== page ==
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Keywords:

  • glutathione S-transferase;
  • crystalline;
  • lens;
  • invertebrates;
  • aldehyde dehydrogenase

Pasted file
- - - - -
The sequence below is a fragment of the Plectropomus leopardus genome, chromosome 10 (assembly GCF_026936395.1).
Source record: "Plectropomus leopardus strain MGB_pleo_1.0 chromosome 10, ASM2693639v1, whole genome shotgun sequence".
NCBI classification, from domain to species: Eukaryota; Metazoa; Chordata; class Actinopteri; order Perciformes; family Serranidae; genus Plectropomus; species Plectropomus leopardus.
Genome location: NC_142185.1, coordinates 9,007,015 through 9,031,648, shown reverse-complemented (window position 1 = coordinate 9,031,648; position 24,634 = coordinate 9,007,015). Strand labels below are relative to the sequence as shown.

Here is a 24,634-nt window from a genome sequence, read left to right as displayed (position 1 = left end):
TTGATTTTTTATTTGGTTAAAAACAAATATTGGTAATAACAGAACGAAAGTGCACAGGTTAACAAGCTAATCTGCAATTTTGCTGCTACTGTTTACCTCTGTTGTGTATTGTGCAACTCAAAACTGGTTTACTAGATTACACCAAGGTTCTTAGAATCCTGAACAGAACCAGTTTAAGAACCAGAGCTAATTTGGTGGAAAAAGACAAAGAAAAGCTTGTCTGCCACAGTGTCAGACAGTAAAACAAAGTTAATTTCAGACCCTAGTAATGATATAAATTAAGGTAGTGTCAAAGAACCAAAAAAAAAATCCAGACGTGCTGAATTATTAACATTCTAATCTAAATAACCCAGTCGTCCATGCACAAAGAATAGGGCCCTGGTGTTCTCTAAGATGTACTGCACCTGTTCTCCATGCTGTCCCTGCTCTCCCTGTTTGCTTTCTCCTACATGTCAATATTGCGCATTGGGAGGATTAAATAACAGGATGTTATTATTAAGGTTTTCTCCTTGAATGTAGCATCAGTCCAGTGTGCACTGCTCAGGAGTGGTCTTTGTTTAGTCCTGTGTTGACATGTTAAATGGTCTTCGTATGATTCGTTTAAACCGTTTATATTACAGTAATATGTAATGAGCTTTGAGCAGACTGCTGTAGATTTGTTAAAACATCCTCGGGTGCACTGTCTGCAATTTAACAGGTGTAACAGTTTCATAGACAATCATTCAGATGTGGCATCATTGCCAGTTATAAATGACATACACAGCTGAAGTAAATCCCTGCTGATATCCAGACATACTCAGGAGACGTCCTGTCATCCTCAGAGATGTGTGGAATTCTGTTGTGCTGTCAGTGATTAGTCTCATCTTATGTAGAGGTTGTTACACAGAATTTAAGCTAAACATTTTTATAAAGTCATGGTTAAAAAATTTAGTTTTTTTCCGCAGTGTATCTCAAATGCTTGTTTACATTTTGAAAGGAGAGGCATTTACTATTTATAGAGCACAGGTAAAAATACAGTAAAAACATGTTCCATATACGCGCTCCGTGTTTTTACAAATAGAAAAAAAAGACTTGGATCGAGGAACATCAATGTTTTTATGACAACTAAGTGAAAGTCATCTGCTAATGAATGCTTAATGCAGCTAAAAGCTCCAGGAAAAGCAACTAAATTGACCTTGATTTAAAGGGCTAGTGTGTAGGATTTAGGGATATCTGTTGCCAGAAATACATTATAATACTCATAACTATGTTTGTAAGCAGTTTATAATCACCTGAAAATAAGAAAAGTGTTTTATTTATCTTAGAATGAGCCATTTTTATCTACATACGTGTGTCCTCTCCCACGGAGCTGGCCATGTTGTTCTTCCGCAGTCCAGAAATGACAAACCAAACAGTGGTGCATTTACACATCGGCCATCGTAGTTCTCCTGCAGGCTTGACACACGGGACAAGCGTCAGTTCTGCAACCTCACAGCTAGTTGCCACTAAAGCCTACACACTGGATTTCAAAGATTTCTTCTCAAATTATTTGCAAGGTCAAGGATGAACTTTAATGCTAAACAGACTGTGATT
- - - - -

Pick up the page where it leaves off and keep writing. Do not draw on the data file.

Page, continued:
The major proteins (crystallins) of the transparent, refractive eye lens of vertebrates are a surprisingly diverse group of multifunctional proteins. A number of lens crystallins display taxon-specificity. In general, vertebrate crystallins have been recruited from stress-protective proteins (i.e the small heat-shock proteins) and a number of metabolic enzymes by a gene-sharing mechanism. Despite the existence of refractive lenses in the complex and compound eyes of many invertebrates, relatively little is known about their crystallins. Here we review for the first time the state of knowledge of inverteorate crystallins. The major cephalopod (squid, octopus, and cuttlefish) crystallins (S-crystallins) have, like vertebrate crystallins, been recruited from a stress protective metabolic enzyme, glutathione S-transferase. The presence of overlapping AP-1 and antioxidant responsive-like sequences that appear functional in transfected vertebrate cells suggests that the recruitment of glutathione S-transferase to S-crystallins involved response to oxidative stress. Cephalopods also have at least two taxon-specific crystallins: Ω-crystallin, related to aldehyde dehydrogenase, and O-crystallin, related to a superfamily of lipid-binding proteins. L-crystallin (probably identical to Ω-crystallin) is the major protein of the lens of the squid photophore, a specialized structure for emitting light. The use of L/Ω-crystallin in the ectodermal lens of the eye and the, mesodermal lens of the photophore of the squid contrasts with the recruitment of different crystallins in the ectodermal lenses of the eye and photophore of fish. S– and Ω-crystallins appear to be lens-specific (some S-crystallins are also expressed in cornea) and, except for one S-crystallin polypeptide (SL11/Lops4; possibly a molecular fossil), lack enzymatic activity. The S-crystallins (except SL11/Lops4) contain a variable peptide that has been inserted by exon shuffling. The only other invertebrate crystallins that have been examined are in one marine gastropod (Aplysia, a sea hare), in jellyfish and in the compound eyes of some arthropods; all are different and novel proteins. Drosocrystallin is one of three calcium binding taxon-specific crystallins found selectively in the acellular corneal lens of Drosophila, while antigen 3G6 is a highly conserved protein present in the ommatidial crystallin cone and central nervous system of numerous arthropods. Cubomedusan jellyfish have three novel crystallin familes (the J-crystallins); the J1-crystallins are encoded in three very similar intronless genes with markedly different 5′ flanking sequences despite their almost identical encoded proteins and high lens expression. The numerous refractive structures that have evolved in the eyes of invertebrates contrast markedly with the limited information on their protein composition, making this field as exciting as it is underdeveloped. The similar requirement of Pax-6 (and possibly other common transcription factors) for eye development as well as the diversity, taxon-specificity and recruitment of stress-protective enzymes as crystallins Suggest that borrowing multifunctional proteins for refraction by a gene sharing strategy may have occurred in invertebrates as it did in vertebrates.